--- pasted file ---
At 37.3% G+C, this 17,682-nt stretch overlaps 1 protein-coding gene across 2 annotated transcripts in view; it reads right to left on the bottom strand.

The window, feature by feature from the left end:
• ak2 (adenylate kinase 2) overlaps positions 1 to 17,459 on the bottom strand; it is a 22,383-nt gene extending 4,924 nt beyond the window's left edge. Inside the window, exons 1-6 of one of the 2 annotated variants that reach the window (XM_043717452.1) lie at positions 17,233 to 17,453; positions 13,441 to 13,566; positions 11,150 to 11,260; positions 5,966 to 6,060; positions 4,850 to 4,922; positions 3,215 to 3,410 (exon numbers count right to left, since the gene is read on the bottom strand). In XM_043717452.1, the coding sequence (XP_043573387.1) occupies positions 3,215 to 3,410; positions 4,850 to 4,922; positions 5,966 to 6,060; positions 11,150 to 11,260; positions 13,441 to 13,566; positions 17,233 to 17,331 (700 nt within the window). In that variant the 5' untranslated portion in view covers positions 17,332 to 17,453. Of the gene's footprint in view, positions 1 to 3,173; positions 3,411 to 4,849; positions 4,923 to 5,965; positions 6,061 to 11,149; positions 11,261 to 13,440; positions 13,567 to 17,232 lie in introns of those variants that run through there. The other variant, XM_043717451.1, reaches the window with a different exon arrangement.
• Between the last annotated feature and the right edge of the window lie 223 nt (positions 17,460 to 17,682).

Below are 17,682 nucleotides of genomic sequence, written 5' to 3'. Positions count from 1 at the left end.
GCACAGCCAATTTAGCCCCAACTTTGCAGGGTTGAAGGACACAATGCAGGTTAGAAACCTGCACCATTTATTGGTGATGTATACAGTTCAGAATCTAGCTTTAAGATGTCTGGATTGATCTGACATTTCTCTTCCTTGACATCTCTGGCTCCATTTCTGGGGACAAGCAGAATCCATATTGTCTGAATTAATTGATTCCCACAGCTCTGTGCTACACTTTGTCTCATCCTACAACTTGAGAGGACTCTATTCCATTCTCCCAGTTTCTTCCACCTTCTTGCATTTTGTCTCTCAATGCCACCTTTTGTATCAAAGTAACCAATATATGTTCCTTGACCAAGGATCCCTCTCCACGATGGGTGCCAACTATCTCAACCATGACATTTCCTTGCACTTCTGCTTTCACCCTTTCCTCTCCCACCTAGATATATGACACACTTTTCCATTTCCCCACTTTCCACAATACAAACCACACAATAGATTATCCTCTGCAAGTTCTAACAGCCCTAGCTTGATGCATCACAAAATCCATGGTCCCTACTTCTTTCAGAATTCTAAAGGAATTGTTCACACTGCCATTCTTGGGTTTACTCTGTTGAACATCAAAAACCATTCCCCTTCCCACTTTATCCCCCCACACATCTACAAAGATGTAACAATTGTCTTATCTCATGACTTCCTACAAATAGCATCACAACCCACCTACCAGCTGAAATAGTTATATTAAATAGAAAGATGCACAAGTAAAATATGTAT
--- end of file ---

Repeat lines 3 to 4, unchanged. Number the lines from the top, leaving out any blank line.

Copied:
• ak2 (adenylate kinase 2) overlaps positions 1 to 17,459 on the bottom strand; it is a 22,383-nt gene extending 4,924 nt beyond the window's left edge. Inside the window, exons 1-6 of one of the 2 annotated variants that reach the window (XM_043717452.1) lie at positions 17,233 to 17,453; positions 13,441 to 13,566; positions 11,150 to 11,260; positions 5,966 to 6,060; positions 4,850 to 4,922; positions 3,215 to 3,410 (exon numbers count right to left, since the gene is read on the bottom strand). In XM_043717452.1, the coding sequence (XP_043573387.1) occupies positions 3,215 to 3,410; positions 4,850 to 4,922; positions 5,966 to 6,060; positions 11,150 to 11,260; positions 13,441 to 13,566; positions 17,233 to 17,331 (700 nt within the window). In that variant the 5' untranslated portion in view covers positions 17,332 to 17,453. Of the gene's footprint in view, positions 1 to 3,173; positions 3,411 to 4,849; positions 4,923 to 5,965; positions 6,061 to 11,149; positions 11,261 to 13,440; positions 13,567 to 17,232 lie in introns of those variants that run through there. The other variant, XM_043717451.1, reaches the window with a different exon arrangement.
• Between the last annotated feature and the right edge of the window lie 223 nt (positions 17,460 to 17,682).